"No," I insisted, "It's jammed." I think the fire may have burned up the rest of the fuel in the tank.

So he tried again and confirmed that, yes, the valve was defective. Then he simply turned the other knob — the one I've never touched because of my conviction that to do so would send invisible clouds of explosive gas billowing across the yard.

Wrong: it is a safety valve and automatically shuts off the gas as soon as it is loosened. D'oh!

As he lifted the propane tank away from the heat, the firefighter assured me that the same thing had happened to him. (I'll bet he says that to all the ladies.) He suggested we keep the barbecue four feet away from the house.

So that was the beginning of my Monday evening. So. A couple of new items on my to-do list:

  • Buy a BIG fire extinguisher (we left our previous one in Colorado)
  • Clean the grease out of the barbecue.
  • Move the entire unit further away from the house or at least get functioning wheels on it (the movers broke the wheels when they brought it from Colorado).

Sunday, August 28, 2011

You are Worthy of Love and Belonging

According to researcher/storyteller Brené Brown, the message we need to give our children, and anyone we care about is not, "You are perfect," but rather, "You, [I, we] are worthy of love and belonging."

Donna Karlin, my once-upon-a-time shadow coach, shared this video, which I have seen before, but which does not lose its power to make me think. It's a 20-minute talk, so it'll take a while, but I encourage you to get a cup of tea or a glass of wine and sit down and watch. I kept wanting to stop the tape and take notes.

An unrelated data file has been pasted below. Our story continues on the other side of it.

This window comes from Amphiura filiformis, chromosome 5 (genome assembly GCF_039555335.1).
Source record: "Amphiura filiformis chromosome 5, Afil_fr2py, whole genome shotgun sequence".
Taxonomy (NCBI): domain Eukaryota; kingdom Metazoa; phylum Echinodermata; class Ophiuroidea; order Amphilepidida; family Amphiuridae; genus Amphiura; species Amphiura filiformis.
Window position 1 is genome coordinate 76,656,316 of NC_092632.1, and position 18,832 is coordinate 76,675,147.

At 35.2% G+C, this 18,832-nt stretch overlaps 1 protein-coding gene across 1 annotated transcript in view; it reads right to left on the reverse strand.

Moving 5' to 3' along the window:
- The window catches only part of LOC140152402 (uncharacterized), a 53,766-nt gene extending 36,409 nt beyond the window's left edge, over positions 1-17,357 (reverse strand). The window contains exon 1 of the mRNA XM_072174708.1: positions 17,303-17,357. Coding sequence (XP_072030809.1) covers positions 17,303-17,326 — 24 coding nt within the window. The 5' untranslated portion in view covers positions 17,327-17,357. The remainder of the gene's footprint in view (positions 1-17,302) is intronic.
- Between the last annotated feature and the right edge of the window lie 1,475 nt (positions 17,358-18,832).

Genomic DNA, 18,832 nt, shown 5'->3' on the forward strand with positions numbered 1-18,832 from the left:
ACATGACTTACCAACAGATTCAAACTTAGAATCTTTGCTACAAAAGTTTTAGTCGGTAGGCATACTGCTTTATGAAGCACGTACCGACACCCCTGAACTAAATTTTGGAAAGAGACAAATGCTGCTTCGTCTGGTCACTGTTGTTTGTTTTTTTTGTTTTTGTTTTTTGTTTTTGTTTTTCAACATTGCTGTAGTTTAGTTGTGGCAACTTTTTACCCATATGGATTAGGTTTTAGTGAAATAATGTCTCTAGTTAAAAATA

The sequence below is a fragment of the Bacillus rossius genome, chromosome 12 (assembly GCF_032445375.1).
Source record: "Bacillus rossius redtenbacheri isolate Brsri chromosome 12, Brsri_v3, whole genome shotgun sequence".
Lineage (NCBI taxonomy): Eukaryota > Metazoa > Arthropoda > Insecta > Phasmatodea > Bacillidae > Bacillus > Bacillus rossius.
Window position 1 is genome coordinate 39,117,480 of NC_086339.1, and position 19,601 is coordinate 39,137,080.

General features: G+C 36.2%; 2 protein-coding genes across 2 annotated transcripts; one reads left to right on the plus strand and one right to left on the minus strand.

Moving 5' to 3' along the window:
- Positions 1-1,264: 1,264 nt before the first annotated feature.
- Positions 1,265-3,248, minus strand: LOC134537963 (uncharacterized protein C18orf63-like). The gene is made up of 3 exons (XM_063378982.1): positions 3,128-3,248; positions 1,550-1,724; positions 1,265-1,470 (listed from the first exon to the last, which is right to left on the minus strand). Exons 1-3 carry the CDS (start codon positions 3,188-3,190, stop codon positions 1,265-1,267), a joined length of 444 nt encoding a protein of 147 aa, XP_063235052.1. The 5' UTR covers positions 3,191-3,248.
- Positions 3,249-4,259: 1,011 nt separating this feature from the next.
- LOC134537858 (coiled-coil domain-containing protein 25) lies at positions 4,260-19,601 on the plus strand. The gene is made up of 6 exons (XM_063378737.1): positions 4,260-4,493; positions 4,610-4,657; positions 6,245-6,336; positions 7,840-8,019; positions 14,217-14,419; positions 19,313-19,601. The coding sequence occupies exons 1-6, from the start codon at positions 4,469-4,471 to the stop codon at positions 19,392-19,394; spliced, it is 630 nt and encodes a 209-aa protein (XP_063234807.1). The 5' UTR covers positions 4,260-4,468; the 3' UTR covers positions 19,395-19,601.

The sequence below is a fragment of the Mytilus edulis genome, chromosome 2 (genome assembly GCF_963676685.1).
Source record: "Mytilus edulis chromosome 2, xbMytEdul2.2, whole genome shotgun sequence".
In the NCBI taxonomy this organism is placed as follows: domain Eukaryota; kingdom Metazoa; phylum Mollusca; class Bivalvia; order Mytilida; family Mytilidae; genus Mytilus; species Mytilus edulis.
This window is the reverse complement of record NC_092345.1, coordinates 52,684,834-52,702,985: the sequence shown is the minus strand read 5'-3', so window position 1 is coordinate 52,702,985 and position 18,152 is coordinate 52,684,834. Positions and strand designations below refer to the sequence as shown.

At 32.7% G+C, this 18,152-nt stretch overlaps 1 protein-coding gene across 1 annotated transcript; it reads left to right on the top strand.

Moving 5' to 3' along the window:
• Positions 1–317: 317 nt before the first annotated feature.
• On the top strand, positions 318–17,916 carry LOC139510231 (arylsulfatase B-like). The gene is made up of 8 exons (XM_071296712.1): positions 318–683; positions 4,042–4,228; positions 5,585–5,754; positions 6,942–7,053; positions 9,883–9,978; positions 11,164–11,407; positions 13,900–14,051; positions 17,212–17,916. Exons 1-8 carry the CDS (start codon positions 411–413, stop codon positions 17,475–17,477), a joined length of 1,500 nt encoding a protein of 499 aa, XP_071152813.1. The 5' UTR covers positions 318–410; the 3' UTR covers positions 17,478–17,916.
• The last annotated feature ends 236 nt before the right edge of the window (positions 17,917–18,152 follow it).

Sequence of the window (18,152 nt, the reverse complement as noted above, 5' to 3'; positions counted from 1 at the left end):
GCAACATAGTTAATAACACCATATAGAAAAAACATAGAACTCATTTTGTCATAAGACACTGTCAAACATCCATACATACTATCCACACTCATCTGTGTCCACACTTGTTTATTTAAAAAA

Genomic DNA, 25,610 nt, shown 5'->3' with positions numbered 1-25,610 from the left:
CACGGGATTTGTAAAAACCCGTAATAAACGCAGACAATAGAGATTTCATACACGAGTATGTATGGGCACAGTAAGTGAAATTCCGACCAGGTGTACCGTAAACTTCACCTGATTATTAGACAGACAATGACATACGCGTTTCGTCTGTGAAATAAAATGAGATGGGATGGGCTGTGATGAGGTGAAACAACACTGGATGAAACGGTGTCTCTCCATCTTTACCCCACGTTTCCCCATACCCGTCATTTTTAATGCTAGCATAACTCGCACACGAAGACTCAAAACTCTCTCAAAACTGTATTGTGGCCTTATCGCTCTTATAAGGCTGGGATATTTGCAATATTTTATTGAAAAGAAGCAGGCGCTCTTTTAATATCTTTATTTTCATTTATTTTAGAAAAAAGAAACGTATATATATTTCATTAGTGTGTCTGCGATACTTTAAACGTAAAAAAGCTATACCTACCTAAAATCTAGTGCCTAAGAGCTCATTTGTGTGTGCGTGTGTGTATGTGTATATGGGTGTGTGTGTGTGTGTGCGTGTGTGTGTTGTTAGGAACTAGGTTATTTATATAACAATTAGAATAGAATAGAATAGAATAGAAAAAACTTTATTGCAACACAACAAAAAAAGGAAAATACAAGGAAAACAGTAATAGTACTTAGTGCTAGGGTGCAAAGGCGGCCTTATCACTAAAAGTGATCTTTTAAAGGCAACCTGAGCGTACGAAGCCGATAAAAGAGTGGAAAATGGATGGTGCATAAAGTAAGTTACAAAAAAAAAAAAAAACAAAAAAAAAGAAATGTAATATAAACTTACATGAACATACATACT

With great humour and, yes, vulnerability and openness, she tells us that she has learned that the people who are happiest, who live their lives the most wholeheartedly, are also the ones who embrace vulnerability, risk and uncertainty.
"To feel this vulnerable means I'm alive." ~ Brené Brown, Ph.D
Not an easy place to be, but absolutely worth the effort. Enjoy.

Friday, August 26, 2011


Britannia Beach
We live near a beach, a lovely, sandy beach on the Ottawa River, with a gently sloping shoreline. It's about a 20-minute walk away.
A fun place to learn how to skip stones.
I like going there, but it is highly improbable that you will catch me actually swimming. I swim in chlorinated, "dead" water where the only living things are people. There are a few reasons why.